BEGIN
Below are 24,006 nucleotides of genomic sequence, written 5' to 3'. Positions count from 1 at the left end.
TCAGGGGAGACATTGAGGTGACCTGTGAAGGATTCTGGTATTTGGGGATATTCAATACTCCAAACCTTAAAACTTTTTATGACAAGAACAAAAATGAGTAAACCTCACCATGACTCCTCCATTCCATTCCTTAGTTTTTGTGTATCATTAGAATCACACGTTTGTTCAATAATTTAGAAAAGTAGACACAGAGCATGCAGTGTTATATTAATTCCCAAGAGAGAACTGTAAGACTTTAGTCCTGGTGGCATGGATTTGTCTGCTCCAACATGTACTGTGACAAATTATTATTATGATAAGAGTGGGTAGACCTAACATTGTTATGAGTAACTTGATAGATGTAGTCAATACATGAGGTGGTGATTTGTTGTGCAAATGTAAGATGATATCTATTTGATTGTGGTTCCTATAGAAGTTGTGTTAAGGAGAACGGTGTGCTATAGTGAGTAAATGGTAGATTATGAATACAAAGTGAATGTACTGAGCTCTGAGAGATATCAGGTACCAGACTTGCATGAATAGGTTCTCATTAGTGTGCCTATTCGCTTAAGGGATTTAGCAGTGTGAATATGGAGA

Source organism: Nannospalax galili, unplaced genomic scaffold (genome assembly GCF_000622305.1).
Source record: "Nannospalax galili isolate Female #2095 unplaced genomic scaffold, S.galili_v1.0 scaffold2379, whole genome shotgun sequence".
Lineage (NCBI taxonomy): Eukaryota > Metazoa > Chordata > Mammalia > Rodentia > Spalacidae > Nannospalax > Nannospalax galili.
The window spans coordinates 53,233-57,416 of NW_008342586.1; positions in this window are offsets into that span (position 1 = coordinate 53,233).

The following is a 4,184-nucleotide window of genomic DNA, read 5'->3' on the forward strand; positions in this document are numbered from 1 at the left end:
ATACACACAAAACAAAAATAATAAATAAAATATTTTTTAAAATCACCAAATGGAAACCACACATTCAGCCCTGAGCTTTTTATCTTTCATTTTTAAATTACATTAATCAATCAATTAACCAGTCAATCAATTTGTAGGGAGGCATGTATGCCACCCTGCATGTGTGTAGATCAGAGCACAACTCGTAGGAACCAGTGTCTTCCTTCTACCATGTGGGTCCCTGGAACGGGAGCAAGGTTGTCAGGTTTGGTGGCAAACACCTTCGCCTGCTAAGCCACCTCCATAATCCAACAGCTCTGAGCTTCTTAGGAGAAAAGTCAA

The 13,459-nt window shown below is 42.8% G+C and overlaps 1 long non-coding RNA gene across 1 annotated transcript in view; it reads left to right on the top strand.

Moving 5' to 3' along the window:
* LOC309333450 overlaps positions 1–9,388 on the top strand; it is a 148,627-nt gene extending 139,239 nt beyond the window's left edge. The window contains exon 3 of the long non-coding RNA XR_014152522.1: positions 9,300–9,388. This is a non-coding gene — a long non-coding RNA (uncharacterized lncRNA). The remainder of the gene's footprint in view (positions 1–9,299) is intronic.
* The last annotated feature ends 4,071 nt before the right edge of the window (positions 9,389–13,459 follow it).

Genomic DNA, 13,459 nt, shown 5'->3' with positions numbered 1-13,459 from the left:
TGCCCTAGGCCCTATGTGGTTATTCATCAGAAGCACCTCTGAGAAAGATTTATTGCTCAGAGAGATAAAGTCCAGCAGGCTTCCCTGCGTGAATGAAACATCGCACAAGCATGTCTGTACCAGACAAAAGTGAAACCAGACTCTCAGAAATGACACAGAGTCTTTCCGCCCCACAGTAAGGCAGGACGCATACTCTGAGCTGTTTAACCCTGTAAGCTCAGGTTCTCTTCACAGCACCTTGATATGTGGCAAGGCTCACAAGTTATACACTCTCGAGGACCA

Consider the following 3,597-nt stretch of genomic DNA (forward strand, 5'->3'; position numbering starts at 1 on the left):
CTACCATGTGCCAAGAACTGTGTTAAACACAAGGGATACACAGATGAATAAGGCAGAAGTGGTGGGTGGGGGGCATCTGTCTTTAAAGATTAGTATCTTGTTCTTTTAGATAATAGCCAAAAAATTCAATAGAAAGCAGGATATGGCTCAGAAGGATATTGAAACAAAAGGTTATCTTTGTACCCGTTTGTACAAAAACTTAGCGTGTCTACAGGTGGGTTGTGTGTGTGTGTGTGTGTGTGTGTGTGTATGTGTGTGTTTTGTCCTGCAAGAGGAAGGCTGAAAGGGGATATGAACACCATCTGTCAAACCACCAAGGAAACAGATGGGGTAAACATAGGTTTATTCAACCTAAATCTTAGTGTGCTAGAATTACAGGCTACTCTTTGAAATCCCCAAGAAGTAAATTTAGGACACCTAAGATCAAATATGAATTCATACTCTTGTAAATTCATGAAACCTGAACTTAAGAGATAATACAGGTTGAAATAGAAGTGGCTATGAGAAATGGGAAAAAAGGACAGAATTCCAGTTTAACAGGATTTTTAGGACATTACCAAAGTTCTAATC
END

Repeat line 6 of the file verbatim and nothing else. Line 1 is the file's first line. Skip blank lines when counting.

The window spans coordinates 53,233-57,416 of NW_008342586.1; positions in this window are offsets into that span (position 1 = coordinate 53,233).